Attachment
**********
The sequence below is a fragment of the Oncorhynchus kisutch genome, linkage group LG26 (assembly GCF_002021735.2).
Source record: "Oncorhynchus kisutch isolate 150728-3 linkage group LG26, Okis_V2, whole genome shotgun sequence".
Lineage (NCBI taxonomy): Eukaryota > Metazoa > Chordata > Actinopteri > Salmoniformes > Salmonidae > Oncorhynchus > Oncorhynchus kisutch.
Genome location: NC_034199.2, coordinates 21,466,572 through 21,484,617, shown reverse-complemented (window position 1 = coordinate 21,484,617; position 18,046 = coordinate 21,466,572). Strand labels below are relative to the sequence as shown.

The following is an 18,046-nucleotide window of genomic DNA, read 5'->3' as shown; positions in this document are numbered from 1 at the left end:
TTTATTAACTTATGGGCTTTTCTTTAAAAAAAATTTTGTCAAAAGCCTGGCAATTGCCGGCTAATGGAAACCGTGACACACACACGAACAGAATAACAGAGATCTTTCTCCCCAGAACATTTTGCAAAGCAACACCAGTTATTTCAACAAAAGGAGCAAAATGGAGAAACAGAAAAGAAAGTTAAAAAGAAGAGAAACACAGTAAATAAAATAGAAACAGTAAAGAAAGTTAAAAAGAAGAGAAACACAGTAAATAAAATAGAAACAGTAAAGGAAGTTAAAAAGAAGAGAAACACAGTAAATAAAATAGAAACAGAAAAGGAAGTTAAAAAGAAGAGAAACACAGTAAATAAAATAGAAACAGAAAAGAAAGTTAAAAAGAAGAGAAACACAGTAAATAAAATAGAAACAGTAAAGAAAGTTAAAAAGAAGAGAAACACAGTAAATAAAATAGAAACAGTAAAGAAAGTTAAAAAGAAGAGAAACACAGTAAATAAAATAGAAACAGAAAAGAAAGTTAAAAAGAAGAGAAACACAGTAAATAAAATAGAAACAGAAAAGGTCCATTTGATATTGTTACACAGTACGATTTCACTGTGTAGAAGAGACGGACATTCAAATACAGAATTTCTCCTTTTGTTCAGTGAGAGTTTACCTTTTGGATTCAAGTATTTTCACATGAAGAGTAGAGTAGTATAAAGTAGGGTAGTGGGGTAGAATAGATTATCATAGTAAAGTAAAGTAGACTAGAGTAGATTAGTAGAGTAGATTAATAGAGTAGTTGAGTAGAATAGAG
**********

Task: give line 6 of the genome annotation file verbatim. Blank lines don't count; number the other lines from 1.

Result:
TTTATTAACTTATGGGCTTTTCTTTAAAAAAAATTTTGTCAAAAGCCTGGCAATTGCCGGCTAATGGAAACCGTGACACACACACGAACAGAATAACAGAGATCTTTCTCCCCAGAACATTTTGCAAAGCAACACCAGTTATTTCAACAAAAGGAGCAAAATGGAGAAACAGAAAAGAAAGTTAAAAAGAAGAGAAACACAGTAAATAAAATAGAAACAGTAAAGAAAGTTAAAAAGAAGAGAAACACAGTAAATAAAATAGAAACAGTAAAGGAAGTTAAAAAGAAGAGAAACACAGTAAATAAAATAGAAACAGAAAAGGAAGTTAAAAAGAAGAGAAACACAGTAAATAAAATAGAAACAGAAAAGAAAGTTAAAAAGAAGAGAAACACAGTAAATAAAATAGAAACAGTAAAGAAAGTTAAAAAGAAGAGAAACACAGTAAATAAAATAGAAACAGTAAAGAAAGTTAAAAAGAAGAGAAACACAGTAAATAAAATAGAAACAGAAAAGAAAGTTAAAAAGAAGAGAAACACAGTAAATAAAATAGAAACAGAAAAGGTCCATTTGATATTGTTACACAGTACGATTTCACTGTGTAGAAGAGACGGACATTCAAATACAGAATTTCTCCTTTTGTTCAGTGAGAGTTTACCTTTTGGATTCAAGTATTTTCACATGAAGAGTAGAGTAGTATAAAGTAGGGTAGTGGGGTAGAATAGATTATCATAGTAAAGTAAAGTAGACTAGAGTAGATTAGTAGAGTAGATTAATAGAGTAGTTGAGTAGAATAGAG